RICHMOND, Texas — A 52-year-old Richmond man has pleaded guilty to his role in a romance scam in which women from across the nation were cheated out of a total of about $1.6 million by someone often pretending to be a U.S. Army general, the US Attorney's Office for the District of Rhode Island announced Monday.
Fola Alabi, who is also known as Folayemi Alabi, 52, pleaded guilty in U.S. District Court in Rhode Island last week to conspiracy and money laundering, federal prosecutors said in a statement.
EDITOR'S NOTE: The video above is from February 2022 report on how to avoid online romance scams.
According to prosecutors, someone often posing as a general stationed overseas befriended women online, then gradually gained their trust by feigning romantic or personal interest.
The women, often in their 70s and 80s and widowed or divorced, were persuaded to send cash or checks to addresses and companies controlled by Alabi, who lived in Richmond.
The money was then deposited into bank accounts he also controlled, prosecutors said, before being quickly withdrawn or transferred.
Federal agents who searched Alabi's cellphone found photographs and videos of packages containing cash and checks he had received from some victims, prosecutors said.
The victims were from Rhode Island, Tennessee, North Carolina, California, West Virginia, Wisconsin, Arizona, Texas, Idaho and South Dakota, authorities said.
An Arizona woman lost $334,000, according to an affidavit filed in the case. She “felt shame, embarrassment, and guilt over being scammed” and did not have enough money for food or to pay bills as a result, according to the affidavit.
A Rhode Island woman sent a check for $60,000 and was going to send an additional $240,000, but her bank determined that she might be a victim of fraud, put a hold on her account and contacted local police, authorities said.
Sentencing is scheduled for April 25.
How to spot a romance scam
- The con artists typically use a fake identity and operate on dating and social media sites.
- They often work quickly to build a relationship and even shower their unsuspecting victims with flowers and gifts to win their trust.
- A lot of these con artists appear to live lavish lifestyles to help convince the victim that they are wealthy.
- Some operate only online, while others wine and dine their victims in person.
- Eventually, they all ask for money. They'll tug on the victim's heartstrings by concocting stories about medical emergencies, business deals, or unexpected bills.
- Once they get the money, they vanish and begin hunting their next victim.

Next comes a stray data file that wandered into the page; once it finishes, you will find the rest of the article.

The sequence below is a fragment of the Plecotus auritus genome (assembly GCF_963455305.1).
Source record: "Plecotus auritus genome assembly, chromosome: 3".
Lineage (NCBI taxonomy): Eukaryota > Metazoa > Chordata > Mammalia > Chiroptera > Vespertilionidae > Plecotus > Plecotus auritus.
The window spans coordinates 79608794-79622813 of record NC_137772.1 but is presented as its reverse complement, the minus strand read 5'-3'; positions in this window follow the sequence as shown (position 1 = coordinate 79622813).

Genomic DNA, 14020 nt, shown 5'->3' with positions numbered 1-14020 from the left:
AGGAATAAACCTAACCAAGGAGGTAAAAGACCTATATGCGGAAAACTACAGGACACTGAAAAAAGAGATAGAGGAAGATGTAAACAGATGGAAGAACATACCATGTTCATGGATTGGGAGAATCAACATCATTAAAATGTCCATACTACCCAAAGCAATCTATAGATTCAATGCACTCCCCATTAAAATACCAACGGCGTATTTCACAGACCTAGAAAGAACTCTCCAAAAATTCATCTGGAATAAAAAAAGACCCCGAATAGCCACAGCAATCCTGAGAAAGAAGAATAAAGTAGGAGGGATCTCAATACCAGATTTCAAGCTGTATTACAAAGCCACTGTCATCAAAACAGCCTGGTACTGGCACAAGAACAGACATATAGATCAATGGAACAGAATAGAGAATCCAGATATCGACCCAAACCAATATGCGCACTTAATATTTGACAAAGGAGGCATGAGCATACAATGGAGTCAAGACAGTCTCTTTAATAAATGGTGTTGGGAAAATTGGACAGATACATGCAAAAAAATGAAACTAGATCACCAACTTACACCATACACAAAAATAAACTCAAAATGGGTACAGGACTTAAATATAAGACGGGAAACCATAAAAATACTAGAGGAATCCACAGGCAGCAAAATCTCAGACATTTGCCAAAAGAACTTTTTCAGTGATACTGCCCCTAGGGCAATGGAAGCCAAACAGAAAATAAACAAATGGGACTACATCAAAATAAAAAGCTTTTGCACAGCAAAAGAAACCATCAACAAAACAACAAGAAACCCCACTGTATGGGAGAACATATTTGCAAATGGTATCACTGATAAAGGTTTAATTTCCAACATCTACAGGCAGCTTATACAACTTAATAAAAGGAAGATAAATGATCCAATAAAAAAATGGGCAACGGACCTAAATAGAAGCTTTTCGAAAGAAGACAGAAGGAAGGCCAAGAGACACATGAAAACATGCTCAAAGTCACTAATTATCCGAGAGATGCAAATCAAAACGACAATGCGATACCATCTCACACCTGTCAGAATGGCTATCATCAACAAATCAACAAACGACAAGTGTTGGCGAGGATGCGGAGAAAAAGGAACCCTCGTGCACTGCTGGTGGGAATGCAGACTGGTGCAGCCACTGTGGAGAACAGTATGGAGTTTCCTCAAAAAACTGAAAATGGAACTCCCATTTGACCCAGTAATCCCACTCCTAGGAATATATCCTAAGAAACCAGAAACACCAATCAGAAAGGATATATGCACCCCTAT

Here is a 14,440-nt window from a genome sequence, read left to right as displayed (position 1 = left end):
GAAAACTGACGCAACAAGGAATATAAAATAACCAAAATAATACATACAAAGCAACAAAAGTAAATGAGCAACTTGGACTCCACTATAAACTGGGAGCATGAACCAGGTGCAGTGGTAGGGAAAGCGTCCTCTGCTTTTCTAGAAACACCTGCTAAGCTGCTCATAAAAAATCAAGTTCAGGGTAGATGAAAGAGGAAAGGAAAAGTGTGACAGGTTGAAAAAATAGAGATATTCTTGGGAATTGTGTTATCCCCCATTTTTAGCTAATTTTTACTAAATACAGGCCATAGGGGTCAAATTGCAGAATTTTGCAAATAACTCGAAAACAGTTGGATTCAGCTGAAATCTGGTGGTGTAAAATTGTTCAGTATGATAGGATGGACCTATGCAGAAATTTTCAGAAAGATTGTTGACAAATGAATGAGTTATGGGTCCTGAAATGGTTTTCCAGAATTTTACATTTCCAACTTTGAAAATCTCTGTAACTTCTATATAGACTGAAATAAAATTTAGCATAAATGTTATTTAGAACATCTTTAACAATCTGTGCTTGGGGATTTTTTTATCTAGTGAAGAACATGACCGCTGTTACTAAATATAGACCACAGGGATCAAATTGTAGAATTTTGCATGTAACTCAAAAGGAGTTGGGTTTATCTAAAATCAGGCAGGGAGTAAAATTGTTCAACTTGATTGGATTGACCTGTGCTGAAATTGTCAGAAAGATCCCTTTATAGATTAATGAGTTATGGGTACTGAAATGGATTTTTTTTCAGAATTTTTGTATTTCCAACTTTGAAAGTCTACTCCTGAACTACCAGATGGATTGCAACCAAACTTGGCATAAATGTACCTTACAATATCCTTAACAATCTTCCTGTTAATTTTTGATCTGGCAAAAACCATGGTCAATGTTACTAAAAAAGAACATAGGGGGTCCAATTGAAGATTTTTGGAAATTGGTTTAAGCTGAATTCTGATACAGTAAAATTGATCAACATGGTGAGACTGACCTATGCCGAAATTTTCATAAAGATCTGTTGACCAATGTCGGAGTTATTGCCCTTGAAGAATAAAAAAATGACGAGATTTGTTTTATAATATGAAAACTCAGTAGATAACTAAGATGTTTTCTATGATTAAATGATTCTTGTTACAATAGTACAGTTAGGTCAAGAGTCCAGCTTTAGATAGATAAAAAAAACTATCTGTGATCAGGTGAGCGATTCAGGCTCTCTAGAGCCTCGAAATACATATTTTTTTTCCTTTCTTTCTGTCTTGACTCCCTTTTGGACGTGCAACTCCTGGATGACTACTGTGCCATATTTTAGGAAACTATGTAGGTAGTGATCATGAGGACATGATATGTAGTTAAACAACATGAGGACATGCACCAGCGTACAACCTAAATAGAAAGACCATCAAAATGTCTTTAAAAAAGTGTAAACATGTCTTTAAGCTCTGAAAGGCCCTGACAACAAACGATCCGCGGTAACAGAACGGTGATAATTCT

Romance scam red flags
- Beware if someone seems too perfect
- They quickly ask you to communicate directly
- If they promise to meet in person but come up with excuses to avoid it. If you haven’t met the person after a few months, for whatever reason, you have good reason to be suspicious.
- If they try to isolate you from friends and family
- If they request explicit photos or financial information that could later be used to extort you.
- If someone you meet online needs your bank account information to deposit money, don't fall for it.
Tips to avoid becoming a victim of romance scams
- Be careful what you post and make it public online. Scammers can use details shared on social media and dating sites to better understand and target you.
- Watch out for strangers who contact you on social media. They often create fake profiles with photos of someone else and try to win the victim over by pretending to be a single parent, widow or widower, or member of the military.
- Research the person’s photo and profile using online searches to see if the image, name, or details have been used elsewhere. If the profiles were recently created and the person doesn't have many posts or friends, they could be fake.
- Go slowly and ask lots of questions.
- NEVER send money, cryptocurrency, or gift cards to anyone you have only communicated with online or by phone even if you think you're madly in love.
- Finally, if you suspect an online relationship is a scam, stop all contact immediately and file a complaint with the FBI’s Internet Crime Complaint Center at www.ic3.gov. You can report scams whether or not you’ve lost money.